Political equality in liberal democracies is not only about equality of opportunity to participate in the political decisions making process but also about carrying a vote value that is equal to the other member of the society.
According to a scholar Pamella S. Karlan, the right to vote can be diluted quantitatively and qualitatively by reducing the boundaries of the constituencies in the electoral system.
Quantitative dilution happens when votes receive unequal weight due to huge deviations in the population among the constituencies.
Qualitative dilution when a voter’s chance of electing a representative of their choice is reduced due to gerrymandering (reducing of boundaries to favour a candidate or party)
The limitation of constituencies plays a major role in strengthening or weakening of democracy.
Based on this government form an independent delimitation commission to avoid qualitative dilution.
Article 330 and 332 guarantee reservation of seats for SCs and STs which need to be kept in mind.
Delimitation of constituencies to be carried and regularly based on the decennial census to maintain equality of votes.
The government has constituted four delimitation commissions so far in 1952, 1962,1972 and 2002.
Dilution of vote value: The population of Rajasthan, Haryana, Bihar, MP, UP, Jharkhand has increased to more than 125% between measures. 1971 and 2011, whereas the population of Kerla, Tamil Nadu, Goa had increased by less than 100% due to strict population control measures. This also reveals a huge variation in the value of vote for people between the states.
For example, in UP a member of parliament on a average represents around 2.53 million people whereas in Tamil Nadu a MP represents on average around 1.84 million people a quantitative dilution.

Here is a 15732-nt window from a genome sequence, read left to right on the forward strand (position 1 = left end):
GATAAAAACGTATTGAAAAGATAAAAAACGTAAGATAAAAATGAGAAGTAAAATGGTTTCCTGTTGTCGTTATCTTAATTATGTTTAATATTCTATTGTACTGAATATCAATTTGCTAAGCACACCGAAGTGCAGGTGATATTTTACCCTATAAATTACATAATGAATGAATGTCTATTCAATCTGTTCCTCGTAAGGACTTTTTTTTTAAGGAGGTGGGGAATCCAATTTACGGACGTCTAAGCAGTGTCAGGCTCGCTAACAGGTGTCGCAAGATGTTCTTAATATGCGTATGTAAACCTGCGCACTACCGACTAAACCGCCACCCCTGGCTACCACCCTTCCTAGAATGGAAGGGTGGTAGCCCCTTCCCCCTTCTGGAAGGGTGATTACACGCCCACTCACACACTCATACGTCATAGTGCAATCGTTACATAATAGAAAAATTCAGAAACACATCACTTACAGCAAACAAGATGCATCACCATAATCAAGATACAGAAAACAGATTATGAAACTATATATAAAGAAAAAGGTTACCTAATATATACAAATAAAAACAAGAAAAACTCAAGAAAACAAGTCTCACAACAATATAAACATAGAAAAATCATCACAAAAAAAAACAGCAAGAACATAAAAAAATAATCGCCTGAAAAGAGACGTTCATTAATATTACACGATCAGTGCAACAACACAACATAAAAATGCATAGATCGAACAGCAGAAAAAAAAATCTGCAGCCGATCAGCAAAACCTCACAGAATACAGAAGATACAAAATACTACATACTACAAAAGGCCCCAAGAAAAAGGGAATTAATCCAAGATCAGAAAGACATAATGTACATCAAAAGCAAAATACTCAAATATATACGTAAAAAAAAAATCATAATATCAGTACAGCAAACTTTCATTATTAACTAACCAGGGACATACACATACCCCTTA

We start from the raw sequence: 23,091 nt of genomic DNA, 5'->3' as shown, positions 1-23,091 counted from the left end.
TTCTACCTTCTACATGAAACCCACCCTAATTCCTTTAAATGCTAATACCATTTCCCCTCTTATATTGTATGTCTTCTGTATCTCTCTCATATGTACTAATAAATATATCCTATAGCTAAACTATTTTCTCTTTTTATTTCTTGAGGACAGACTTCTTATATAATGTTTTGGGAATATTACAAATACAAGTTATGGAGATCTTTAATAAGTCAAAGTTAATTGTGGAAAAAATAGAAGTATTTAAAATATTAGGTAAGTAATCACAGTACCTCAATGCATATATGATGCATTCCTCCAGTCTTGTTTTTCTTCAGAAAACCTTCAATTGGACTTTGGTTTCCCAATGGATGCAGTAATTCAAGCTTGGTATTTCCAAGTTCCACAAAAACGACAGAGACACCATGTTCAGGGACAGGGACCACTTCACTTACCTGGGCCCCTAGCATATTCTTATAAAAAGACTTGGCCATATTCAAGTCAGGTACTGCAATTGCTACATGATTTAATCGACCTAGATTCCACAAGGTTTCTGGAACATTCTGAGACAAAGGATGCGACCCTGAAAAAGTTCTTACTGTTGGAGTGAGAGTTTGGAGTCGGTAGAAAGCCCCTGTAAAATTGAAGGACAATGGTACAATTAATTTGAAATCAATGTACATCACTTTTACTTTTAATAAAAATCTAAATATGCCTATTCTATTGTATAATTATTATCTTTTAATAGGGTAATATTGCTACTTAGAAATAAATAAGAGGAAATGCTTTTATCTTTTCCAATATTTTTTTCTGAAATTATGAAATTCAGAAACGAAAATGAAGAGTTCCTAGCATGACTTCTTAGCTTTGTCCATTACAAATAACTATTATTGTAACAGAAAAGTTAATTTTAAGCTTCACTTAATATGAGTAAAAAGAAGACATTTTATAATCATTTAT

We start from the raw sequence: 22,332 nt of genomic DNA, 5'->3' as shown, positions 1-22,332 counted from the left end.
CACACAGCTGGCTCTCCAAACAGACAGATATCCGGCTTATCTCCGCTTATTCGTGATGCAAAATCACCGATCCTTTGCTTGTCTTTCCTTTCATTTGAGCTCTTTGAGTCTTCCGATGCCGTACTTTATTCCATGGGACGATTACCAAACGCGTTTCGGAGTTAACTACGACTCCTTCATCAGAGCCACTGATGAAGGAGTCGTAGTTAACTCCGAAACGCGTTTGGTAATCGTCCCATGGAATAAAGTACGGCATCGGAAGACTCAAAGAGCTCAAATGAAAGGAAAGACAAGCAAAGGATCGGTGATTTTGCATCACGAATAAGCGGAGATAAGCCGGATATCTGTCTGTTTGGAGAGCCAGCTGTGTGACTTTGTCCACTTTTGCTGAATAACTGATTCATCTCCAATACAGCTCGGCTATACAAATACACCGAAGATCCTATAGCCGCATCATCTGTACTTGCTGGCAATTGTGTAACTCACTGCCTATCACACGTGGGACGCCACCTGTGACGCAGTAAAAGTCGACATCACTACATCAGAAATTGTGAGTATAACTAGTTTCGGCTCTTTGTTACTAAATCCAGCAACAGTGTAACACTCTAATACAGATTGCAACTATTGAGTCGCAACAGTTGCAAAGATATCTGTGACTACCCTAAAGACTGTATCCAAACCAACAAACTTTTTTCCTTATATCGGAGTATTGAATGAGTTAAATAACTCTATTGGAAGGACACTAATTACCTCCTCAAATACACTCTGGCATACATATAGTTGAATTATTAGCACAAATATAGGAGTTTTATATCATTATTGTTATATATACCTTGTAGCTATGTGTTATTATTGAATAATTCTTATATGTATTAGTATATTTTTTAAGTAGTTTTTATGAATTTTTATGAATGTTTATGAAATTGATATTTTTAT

Qualitative dilution of vote parity can be used as a tool to sideline or make insignificant votes of minorities. This happens in three ways.
- Cracking: where area dominated by the minorities are divided into different constituencies. An investigation shows that how Muslim majority block in Purnia in Bihar was divided across different constituencies in 2010 delimitation to reduce Muslim Influence.
- Stacking: where minority population is submerged with in the constituencies. The Sachar committee report gave a example of Mangalore where Muslim population was combined with large Hindu population across the assembly segment to submerge their voting power.
- Packing: where minorities are packed with in few constituencies and their strength is weakened everywhere else.
At present the share of Muslim MPs in parliament is only around 4.42% whereas Muslim population id 14.2%
At the same time the interest of southern states is to be protected as their representation in Parliament might be weakened due to more seats assigned to states with higher population growth.